Female farmers participating in Primark's Sustainable Cotton Programme have seen their profits increase by 247% in the third year.
The programme, set up in 2013 with agricultural experts CottonConnect and the Self Employed Women’s Association (SEWA), aimed to support women from traditionally male-dominated communities in the Indian province of Gujarat by introducing sustainable farming methods and increasing incomes.
According to data collected by CottonConnect and SEWA, the women participating in the programme have seen average profits increase by 247% in the third year of the programme, with input costs falling by 19.2% as farmers spend less capital on fertiliser.
The data also showed chemical fertiliser use fell by 40% as Primark encouraged farmers to deploy more environmentally sustainable methods, while there was a 10% cut in water use.
Katherine Stewart, ethical trade and environmental sustainability director for Primark, said the fashion house’s ambition was to create a project that would not only lead to producing sustainable cotton but also make a meaningful difference for cotton farmers in India.
“We knew that to have maximum impact, the programme needed to be delivered by experts on the ground with local knowledge and expertise to engage with smallholders and their families,” she said.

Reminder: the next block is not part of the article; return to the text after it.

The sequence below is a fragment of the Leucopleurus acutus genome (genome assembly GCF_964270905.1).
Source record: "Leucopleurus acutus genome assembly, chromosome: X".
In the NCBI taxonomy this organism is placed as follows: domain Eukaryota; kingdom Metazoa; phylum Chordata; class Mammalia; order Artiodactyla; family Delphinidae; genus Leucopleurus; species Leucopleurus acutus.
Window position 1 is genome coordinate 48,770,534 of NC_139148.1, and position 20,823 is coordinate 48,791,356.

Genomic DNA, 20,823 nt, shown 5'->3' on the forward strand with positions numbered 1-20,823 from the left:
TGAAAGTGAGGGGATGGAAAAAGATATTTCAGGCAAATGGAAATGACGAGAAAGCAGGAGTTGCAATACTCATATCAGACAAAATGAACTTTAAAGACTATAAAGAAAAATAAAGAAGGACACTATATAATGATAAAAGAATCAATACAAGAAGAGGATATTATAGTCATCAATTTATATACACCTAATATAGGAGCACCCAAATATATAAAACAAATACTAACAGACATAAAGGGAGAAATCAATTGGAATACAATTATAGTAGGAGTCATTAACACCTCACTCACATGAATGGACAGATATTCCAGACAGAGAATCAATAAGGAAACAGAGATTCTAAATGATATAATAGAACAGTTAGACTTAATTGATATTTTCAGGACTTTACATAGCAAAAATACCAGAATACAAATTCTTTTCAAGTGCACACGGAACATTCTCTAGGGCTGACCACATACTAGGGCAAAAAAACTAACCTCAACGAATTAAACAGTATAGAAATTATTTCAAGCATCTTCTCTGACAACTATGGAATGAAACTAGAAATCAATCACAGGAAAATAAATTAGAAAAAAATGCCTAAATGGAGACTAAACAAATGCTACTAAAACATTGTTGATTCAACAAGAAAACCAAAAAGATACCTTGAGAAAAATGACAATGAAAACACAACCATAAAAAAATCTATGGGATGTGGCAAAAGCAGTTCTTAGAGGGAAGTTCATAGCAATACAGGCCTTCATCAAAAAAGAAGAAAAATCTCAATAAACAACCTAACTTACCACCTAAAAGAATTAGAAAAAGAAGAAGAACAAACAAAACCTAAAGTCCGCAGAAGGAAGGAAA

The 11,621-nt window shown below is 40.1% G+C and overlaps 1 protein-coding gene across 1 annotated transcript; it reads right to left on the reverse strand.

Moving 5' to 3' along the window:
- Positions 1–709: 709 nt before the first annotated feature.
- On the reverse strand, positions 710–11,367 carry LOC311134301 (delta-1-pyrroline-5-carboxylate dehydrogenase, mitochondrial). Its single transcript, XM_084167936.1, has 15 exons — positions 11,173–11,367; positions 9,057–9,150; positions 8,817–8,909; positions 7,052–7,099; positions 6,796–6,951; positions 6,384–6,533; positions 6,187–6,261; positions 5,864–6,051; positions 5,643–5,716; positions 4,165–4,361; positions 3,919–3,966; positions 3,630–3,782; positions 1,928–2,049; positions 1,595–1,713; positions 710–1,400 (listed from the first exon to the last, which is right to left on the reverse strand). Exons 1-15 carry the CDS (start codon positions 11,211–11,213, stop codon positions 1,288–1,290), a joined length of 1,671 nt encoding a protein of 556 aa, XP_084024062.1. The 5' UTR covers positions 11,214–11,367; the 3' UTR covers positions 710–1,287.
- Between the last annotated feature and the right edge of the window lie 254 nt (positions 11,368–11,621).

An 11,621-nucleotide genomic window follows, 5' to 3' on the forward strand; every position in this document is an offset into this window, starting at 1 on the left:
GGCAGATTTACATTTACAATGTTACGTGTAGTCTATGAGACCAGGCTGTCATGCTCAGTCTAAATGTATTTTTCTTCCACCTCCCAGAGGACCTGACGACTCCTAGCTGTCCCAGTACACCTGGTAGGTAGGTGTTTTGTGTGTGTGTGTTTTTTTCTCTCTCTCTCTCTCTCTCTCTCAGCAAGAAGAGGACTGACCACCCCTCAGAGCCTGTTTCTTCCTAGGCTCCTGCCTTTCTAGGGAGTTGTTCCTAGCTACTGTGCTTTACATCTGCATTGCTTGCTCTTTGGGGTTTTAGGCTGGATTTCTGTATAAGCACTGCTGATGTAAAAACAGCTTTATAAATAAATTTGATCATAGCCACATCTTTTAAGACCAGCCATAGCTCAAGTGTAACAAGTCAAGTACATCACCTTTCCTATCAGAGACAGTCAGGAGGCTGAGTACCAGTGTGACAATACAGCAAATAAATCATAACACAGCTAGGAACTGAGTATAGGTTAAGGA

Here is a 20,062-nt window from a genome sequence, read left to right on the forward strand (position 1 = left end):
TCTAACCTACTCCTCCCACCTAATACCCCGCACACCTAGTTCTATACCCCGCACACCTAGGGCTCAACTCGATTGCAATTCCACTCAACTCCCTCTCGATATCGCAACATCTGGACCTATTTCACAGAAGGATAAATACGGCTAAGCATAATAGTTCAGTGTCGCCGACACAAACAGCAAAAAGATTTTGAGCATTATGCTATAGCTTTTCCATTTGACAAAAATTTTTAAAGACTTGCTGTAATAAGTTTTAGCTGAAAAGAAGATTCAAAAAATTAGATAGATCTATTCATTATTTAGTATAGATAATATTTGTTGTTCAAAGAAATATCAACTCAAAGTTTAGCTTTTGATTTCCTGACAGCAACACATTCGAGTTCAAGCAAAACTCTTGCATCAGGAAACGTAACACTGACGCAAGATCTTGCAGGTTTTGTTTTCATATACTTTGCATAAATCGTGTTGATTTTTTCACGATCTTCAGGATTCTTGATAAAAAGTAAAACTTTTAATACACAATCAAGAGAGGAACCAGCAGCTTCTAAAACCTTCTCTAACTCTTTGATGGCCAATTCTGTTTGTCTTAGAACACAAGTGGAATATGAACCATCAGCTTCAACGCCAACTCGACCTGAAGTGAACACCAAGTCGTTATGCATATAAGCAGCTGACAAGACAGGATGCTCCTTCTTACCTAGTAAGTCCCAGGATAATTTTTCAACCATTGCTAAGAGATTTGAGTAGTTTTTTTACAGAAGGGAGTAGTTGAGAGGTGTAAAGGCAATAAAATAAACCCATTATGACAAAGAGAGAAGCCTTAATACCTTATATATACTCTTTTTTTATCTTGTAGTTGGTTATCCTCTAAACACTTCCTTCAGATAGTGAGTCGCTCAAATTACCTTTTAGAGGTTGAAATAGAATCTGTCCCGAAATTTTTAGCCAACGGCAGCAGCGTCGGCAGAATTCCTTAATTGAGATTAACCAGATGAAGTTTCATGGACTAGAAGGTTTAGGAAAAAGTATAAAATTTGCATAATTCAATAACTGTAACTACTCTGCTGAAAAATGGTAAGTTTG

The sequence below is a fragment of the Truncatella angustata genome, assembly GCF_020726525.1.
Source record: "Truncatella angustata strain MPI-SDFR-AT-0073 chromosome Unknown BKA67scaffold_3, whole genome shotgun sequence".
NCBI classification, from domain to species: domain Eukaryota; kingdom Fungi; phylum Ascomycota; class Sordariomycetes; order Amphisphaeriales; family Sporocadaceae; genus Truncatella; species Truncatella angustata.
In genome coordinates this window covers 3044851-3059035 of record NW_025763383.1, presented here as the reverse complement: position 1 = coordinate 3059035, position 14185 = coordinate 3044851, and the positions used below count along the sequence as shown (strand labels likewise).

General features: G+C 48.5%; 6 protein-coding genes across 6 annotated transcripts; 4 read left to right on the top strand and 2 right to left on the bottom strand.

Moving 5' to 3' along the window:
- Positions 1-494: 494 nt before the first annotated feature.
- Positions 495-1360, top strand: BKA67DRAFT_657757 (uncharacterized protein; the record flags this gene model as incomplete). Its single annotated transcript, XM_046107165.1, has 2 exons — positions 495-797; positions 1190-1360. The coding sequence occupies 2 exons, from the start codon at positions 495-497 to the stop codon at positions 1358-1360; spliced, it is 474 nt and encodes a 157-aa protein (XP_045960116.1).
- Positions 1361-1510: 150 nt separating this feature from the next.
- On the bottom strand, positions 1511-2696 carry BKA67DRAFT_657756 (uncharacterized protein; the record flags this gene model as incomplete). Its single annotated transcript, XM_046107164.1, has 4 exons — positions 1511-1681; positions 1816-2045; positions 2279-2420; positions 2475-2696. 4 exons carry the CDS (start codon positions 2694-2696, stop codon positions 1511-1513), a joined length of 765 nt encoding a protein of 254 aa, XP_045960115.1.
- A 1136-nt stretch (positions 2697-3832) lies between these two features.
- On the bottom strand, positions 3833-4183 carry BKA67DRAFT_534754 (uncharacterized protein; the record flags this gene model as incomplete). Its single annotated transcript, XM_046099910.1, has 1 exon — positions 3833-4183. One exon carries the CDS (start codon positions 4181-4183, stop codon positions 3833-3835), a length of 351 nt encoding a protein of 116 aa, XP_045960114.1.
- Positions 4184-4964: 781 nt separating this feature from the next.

“In doing so it has shown that sustainable farming methods are good for the environment and farmers’ incomes.
“But more than that, this programme has improved lives. It has helped to empower these women and narrow the gender inequality gap in their communities.”
In India, the world’s second largest producer of cotton, despite women accounting for 70% of cotton planting and 90% of hand-picking, the average income for women in rural parts of India is 78% of men’s, according to International Trade Centre data.
In total, 1,251 farmers participated in the first three years of the initiative and in 2016, Primark announced the programme would be extended to reach a further 10,000 female smallholder farmers in India over a six-year period.
To encourage participation, the firm enrolled the first intake of growers into the Farmer Business School to offer basic financial training and management skills to complement the programme’s sustainability teachings.
CottonConnect chief executive Alison Ward said by collaborating with the high street retailer, the participating women’s lives had drastically improved within their communities.
“Key to its success was gaining the support of male elders and family members,” she said.
“In doing so, we’ve seen a real cultural shift—women’s voices are now heard and respected and they are part of the decision-making process with their families and communities.
“We’ve seen what’s possible with a small group of just over 1,000 farmers, but it’s clear that this approach holds great potential.”
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